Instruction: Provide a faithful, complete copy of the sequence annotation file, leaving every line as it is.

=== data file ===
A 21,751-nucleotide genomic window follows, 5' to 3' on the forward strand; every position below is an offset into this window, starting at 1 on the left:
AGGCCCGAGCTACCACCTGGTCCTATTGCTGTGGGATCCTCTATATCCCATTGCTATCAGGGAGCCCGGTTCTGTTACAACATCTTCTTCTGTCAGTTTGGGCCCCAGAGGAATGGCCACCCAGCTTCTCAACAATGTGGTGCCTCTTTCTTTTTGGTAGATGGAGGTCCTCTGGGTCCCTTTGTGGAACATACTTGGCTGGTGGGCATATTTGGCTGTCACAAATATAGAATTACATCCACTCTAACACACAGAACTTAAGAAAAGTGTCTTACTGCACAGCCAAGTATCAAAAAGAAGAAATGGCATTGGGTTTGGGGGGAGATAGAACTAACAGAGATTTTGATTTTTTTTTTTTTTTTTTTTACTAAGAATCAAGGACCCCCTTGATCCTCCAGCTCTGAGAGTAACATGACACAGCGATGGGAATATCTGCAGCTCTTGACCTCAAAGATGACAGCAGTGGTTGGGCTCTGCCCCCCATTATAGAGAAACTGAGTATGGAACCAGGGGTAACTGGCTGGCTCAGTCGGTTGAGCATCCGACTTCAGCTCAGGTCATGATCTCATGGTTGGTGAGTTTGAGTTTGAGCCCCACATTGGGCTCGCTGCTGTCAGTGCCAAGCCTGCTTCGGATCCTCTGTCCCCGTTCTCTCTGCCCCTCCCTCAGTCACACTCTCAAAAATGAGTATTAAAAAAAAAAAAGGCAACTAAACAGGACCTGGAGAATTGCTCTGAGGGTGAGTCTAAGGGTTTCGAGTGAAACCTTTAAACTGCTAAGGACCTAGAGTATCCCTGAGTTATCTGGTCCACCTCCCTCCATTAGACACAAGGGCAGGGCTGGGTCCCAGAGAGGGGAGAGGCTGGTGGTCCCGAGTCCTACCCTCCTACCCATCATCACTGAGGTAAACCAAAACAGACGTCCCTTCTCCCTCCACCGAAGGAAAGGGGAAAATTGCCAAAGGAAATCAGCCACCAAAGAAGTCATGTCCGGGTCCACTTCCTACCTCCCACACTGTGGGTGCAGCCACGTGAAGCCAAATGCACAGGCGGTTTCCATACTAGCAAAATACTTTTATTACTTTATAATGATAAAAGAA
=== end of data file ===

A 21,751-nucleotide genomic window follows, 5' to 3' on the forward strand; every position below is an offset into this window, starting at 1 on the left:
AGGCCCGAGCTACCACCTGGTCCTATTGCTGTGGGATCCTCTATATCCCATTGCTATCAGGGAGCCCGGTTCTGTTACAACATCTTCTTCTGTCAGTTTGGGCCCCAGAGGAATGGCCACCCAGCTTCTCAACAATGTGGTGCCTCTTTCTTTTTGGTAGATGGAGGTCCTCTGGGTCCCTTTGTGGAACATACTTGGCTGGTGGGCATATTTGGCTGTCACAAATATAGAATTACATCCACTCTAACACACAGAACTTAAGAAAAGTGTCTTACTGCACAGCCAAGTATCAAAAAGAAGAAATGGCATTGGGTTTGGGGGGAGATAGAACTAACAGAGATTTTGATTTTTTTTTTTTTTTTTTTTACTAAGAATCAAGGACCCCCTTGATCCTCCAGCTCTGAGAGTAACATGACACAGCGATGGGAATATCTGCAGCTCTTGACCTCAAAGATGACAGCAGTGGTTGGGCTCTGCCCCCCATTATAGAGAAACTGAGTATGGAACCAGGGGTAACTGGCTGGCTCAGTCGGTTGAGCATCCGACTTCAGCTCAGGTCATGATCTCATGGTTGGTGAGTTTGAGTTTGAGCCCCACATTGGGCTCGCTGCTGTCAGTGCCAAGCCTGCTTCGGATCCTCTGTCCCCGTTCTCTCTGCCCCTCCCTCAGTCACACTCTCAAAAATGAGTATTAAAAAAAAAAAAGGCAACTAAACAGGACCTGGAGAATTGCTCTGAGGGTGAGTCTAAGGGTTTCGAGTGAAACCTTTAAACTGCTAAGGACCTAGAGTATCCCTGAGTTATCTGGTCCACCTCCCTCCATTAGACACAAGGGCAGGGCTGGGTCCCAGAGAGGGGAGAGGCTGGTGGTCCCGAGTCCTACCCTCCTACCCATCATCACTGAGGTAAACCAAAACAGACGTCCCTTCTCCCTCCACCGAAGGAAAGGGGAAAATTGCCAAAGGAAATCAGCCACCAAAGAAGTCATGTCCGGGTCCACTTCCTACCTCCCACACTGTGGGTGCAGCCACGTGAAGCCAAATGCACAGGCGGTTTCCATACTAGCAAAATACTTTTATTACTTTATAATGATAAAAGAA